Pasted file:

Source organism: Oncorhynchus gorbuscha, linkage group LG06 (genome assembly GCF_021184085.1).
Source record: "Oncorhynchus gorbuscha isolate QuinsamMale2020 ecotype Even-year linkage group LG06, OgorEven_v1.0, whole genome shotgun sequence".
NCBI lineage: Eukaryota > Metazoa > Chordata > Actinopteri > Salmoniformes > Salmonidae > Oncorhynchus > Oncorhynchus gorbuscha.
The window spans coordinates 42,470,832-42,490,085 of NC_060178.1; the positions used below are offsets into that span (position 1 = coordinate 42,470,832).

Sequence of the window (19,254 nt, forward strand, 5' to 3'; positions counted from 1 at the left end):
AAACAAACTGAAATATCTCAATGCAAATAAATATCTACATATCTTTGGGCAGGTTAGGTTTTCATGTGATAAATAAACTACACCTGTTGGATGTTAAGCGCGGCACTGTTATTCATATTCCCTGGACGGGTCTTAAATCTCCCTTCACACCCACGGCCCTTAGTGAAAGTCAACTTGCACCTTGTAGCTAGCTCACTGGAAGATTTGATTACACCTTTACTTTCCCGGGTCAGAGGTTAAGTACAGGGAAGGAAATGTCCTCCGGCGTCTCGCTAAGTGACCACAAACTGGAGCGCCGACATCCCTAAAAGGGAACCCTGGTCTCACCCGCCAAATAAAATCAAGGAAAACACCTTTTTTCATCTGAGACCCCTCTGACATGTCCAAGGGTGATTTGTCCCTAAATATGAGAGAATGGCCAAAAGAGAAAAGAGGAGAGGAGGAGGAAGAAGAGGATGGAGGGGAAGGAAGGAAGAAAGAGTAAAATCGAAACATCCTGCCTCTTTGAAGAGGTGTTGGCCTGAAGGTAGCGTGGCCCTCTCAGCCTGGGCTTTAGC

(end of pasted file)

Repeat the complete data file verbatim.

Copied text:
Source organism: Oncorhynchus gorbuscha, linkage group LG06 (genome assembly GCF_021184085.1).
Source record: "Oncorhynchus gorbuscha isolate QuinsamMale2020 ecotype Even-year linkage group LG06, OgorEven_v1.0, whole genome shotgun sequence".
NCBI lineage: Eukaryota > Metazoa > Chordata > Actinopteri > Salmoniformes > Salmonidae > Oncorhynchus > Oncorhynchus gorbuscha.
The window spans coordinates 42,470,832-42,490,085 of NC_060178.1; the positions used below are offsets into that span (position 1 = coordinate 42,470,832).

Sequence of the window (19,254 nt, forward strand, 5' to 3'; positions counted from 1 at the left end):
AAACAAACTGAAATATCTCAATGCAAATAAATATCTACATATCTTTGGGCAGGTTAGGTTTTCATGTGATAAATAAACTACACCTGTTGGATGTTAAGCGCGGCACTGTTATTCATATTCCCTGGACGGGTCTTAAATCTCCCTTCACACCCACGGCCCTTAGTGAAAGTCAACTTGCACCTTGTAGCTAGCTCACTGGAAGATTTGATTACACCTTTACTTTCCCGGGTCAGAGGTTAAGTACAGGGAAGGAAATGTCCTCCGGCGTCTCGCTAAGTGACCACAAACTGGAGCGCCGACATCCCTAAAAGGGAACCCTGGTCTCACCCGCCAAATAAAATCAAGGAAAACACCTTTTTTCATCTGAGACCCCTCTGACATGTCCAAGGGTGATTTGTCCCTAAATATGAGAGAATGGCCAAAAGAGAAAAGAGGAGAGGAGGAGGAAGAAGAGGATGGAGGGGAAGGAAGGAAGAAAGAGTAAAATCGAAACATCCTGCCTCTTTGAAGAGGTGTTGGCCTGAAGGTAGCGTGGCCCTCTCAGCCTGGGCTTTAGC